Siege of Kamenets

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Siege of Kamenets
Part of the Polish–Ottoman War (1672–76)
Kamianets-Podilskyi-2007.jpg
Kamianets-Podilskyi Fortress
Date 18 - 27 August 1672
Location Kamianets-Podilskyi
Result Ottoman Victory
Belligerents
Polish–Lithuanian Commonwealth Ottoman Empire
Crimean Khanate
Cossack Hetmanate
Moldavia
Wallachia
Lipka Tatars
Commanders and leaders
Jerzy Wołodyjowski
Mikołaj Potocki
Wespazjan Lanckoroński
Mehmed IV "Head"
Köprülü Fazıl Ahmed Pasha "Commander"
Selim I Giray
Petro Doroshenko
George Ducas
Grigore I Ghica
Strength
1,500 troops[1] 50,000 to 80,000[1]

The Siege of Kamieniec Podolski (Polish: Oblężenie Kamieńca Podolskiego; Turkish: Kamaniçe kuşatması[2]) was laid by the Ottoman Empire on August 18, 1672, in the Polish fortress of Kamieniec Podolski (now: Kamianets-Podilskyi, Ukraine). It lasted until August 27, when Polish forces defending the city capitulated. During the siege, legendary Polish hero, stolnik przemyski pułkownik Jerzy Wołodyjowski led many successful sallies with light cavalry.

Kamieniec Podolski, known as the "key to Podolia", had heavy, but obsolete fortifications, and a garrison of about 1500 soldiers (Poles, Ukrainians and Lithuanians). The Ottoman army was under command of Köprülü Fazıl Ahmed Pasha[2] and numbered 150 thousand soldiers with reinforcements from the army of Tatars, Moldavians, Wallachians and Cossacks. Polish forces were commanded by Starosta of Podole, Mikolaj Potocki, and consisted of several units, such as infantry regiment of Bishop of Krakow Andrzej Trzebicki, two regiments of Captains Wasowicz and Bukar, permanent garrison of Major Kwasiborski, and other smaller units under Jan Mokrzycki, Jerzy Wolodyjowski, Rotmeister Myliszewski, Chorazy Wojciech Humecki, Stolnik Stanislaw Makowiecki, and Czesnik Jozef Wasilkowski. Polish forces of some 1,500 were inadequate to successfully defend such a large fortress.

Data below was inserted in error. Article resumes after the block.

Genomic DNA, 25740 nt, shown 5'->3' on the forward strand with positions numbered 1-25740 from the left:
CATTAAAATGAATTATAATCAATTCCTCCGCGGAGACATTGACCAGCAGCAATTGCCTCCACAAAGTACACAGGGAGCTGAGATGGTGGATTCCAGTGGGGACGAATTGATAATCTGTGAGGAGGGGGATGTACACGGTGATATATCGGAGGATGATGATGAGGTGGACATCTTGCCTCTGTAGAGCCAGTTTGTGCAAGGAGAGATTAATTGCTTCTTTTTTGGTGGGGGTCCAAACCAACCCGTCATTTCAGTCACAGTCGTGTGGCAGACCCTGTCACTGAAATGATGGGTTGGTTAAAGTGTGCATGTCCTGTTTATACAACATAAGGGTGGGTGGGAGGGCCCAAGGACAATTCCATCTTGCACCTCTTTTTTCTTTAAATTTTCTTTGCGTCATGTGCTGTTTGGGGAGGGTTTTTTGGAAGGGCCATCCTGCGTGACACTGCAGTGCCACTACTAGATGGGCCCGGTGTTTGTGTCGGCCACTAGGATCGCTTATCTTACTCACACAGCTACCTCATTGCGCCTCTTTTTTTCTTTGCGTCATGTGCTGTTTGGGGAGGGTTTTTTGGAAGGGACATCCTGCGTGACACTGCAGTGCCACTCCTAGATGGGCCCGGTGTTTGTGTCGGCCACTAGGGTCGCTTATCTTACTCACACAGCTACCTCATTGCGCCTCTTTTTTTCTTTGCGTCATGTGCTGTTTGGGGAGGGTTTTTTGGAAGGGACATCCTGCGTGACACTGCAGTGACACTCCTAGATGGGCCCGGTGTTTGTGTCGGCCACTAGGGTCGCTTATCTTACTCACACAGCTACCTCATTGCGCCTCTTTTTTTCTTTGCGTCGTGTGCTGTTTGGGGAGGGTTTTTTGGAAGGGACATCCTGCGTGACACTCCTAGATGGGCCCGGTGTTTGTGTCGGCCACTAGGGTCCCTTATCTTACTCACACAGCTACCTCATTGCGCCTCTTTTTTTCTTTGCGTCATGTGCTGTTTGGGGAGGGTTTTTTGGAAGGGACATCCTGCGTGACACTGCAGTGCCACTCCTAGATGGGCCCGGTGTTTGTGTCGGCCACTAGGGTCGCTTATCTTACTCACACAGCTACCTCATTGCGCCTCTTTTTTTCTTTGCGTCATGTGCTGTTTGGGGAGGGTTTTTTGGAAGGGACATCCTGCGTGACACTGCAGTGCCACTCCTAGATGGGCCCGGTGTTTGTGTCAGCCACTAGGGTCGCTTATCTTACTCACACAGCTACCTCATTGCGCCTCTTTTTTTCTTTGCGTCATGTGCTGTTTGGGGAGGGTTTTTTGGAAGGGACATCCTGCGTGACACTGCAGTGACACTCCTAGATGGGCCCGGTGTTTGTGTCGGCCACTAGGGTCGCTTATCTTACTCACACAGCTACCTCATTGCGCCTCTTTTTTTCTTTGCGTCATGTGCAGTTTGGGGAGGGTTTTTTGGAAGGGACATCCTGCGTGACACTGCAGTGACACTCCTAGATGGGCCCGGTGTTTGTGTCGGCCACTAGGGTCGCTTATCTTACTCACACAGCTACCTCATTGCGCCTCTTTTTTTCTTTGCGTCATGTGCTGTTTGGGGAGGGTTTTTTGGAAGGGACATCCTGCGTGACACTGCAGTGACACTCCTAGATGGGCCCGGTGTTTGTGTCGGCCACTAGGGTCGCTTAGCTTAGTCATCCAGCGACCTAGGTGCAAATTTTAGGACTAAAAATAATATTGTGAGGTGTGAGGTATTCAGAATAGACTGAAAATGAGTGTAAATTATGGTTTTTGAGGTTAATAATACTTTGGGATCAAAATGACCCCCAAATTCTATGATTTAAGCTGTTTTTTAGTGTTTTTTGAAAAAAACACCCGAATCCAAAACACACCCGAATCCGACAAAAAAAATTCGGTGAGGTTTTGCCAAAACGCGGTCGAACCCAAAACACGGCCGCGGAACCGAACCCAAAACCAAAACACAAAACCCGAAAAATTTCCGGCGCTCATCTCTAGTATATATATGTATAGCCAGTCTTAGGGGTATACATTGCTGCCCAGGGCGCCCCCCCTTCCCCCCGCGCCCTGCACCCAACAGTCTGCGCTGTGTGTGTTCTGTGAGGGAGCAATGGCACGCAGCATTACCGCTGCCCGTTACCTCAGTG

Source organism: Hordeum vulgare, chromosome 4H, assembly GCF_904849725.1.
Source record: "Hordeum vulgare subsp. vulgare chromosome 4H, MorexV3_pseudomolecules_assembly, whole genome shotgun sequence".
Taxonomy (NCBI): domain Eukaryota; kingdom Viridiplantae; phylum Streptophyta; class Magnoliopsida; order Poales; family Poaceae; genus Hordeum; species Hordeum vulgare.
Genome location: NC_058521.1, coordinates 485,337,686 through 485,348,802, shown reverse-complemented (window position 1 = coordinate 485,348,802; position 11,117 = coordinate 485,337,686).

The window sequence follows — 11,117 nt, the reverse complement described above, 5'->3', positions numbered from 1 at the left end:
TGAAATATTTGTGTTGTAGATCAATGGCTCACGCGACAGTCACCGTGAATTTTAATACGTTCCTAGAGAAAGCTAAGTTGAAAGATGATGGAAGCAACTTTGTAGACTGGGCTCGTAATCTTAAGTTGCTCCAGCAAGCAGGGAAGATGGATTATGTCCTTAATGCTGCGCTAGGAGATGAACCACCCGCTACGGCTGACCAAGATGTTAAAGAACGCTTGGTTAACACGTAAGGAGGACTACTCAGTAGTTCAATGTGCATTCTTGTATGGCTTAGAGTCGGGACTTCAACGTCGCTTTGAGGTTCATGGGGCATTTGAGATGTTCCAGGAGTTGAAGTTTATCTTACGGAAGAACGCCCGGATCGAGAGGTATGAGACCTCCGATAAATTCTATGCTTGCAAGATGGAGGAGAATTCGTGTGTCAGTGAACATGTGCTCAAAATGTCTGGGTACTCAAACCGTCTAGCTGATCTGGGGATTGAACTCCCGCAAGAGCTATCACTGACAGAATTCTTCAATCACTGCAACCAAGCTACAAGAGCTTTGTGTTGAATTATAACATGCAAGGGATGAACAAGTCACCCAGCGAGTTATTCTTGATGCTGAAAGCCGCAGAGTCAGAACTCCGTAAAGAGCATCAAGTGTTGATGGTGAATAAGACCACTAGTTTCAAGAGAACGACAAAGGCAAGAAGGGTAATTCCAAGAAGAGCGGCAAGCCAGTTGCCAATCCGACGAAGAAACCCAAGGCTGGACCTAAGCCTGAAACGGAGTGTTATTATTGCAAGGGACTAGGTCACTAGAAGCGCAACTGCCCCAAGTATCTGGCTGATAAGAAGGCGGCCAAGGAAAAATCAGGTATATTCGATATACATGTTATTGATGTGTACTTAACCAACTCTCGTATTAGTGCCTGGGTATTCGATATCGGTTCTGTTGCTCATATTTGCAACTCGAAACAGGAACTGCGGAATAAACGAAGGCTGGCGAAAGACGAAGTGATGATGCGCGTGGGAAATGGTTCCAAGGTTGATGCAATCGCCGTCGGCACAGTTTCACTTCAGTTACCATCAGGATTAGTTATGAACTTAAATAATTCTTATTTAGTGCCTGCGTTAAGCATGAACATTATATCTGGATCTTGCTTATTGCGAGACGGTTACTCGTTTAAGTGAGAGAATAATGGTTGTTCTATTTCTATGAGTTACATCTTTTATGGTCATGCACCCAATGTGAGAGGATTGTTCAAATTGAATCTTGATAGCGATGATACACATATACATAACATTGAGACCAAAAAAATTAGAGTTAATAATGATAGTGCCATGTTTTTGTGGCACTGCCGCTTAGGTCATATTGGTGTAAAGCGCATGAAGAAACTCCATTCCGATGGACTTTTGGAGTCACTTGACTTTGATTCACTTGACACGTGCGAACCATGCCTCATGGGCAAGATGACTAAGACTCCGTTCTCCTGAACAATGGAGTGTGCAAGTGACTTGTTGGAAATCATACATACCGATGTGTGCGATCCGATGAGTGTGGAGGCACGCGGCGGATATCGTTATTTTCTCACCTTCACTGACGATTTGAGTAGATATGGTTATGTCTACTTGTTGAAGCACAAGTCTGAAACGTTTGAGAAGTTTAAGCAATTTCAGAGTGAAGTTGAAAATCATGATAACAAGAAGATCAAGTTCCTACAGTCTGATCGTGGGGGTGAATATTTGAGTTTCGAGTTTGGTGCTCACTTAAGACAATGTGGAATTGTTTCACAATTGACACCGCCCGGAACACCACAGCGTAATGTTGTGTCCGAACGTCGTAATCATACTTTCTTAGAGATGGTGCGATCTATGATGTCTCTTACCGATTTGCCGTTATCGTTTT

First Crimean Tatar units appeared near Kamieniec Podolski on August 12, and two days later, main Ottoman army camped by the town. After building seven large sconces, Turkish artillery began a barrage with its 120 modern cannons. It paralyzed Polish defence, and on August 20, the Turks managed to score a direct hit in one of the towers of the Old Castle, which served as an ammunition depot. The tower blew up in a large explosion, which was followed by a Turkish attack on Kamieniec. Poles managed to defend the fortress, but with very heavy losses. After the attack, Mikolaj Potocki decided to abandon the New Castle, under which Turkish miners dug deep tunnels, placing explosives in them. The Old Castle with its medieval walls was not prepared for a modern siege, and Potocki’s decision placed the defenders in a very difficult position. On August 25 the Turks dug a tunnel under one of the towers, and managed to destroy it. Another attack followed, again repelled by the Poles.

On August 26, 1672, Potocki decided to capitulate and on August 30, Polish forces left Kamieniec. The Pasha entered the city three days later. Turkish occupiers remained in Kamieniec for 27 years, until 1699. In 1692, to stop a possible Turkish attack, Hetman Stanislaw Jan Jablonowski built the stronghold of Okopy Swietej Trojcy some 20 kilometres (12 mi) from Kamieniec.

On October 17, 1672, Poland signed the Treaty of Buczacz, wherein Poland and Lithuania agreed to pay a yearly tribute of 22,000 ducats to the Turks. Kamieniec returned to Poland in 1699, following the Treaty of Karlowitz.

References[edit]

  1. ^ a b Davies 2007, p. 156.
  2. ^ a b [1]

Bibliography[edit]

Coordinates: 48°41′N 26°35′E / 48.683°N 26.583°E / 48.683; 26.583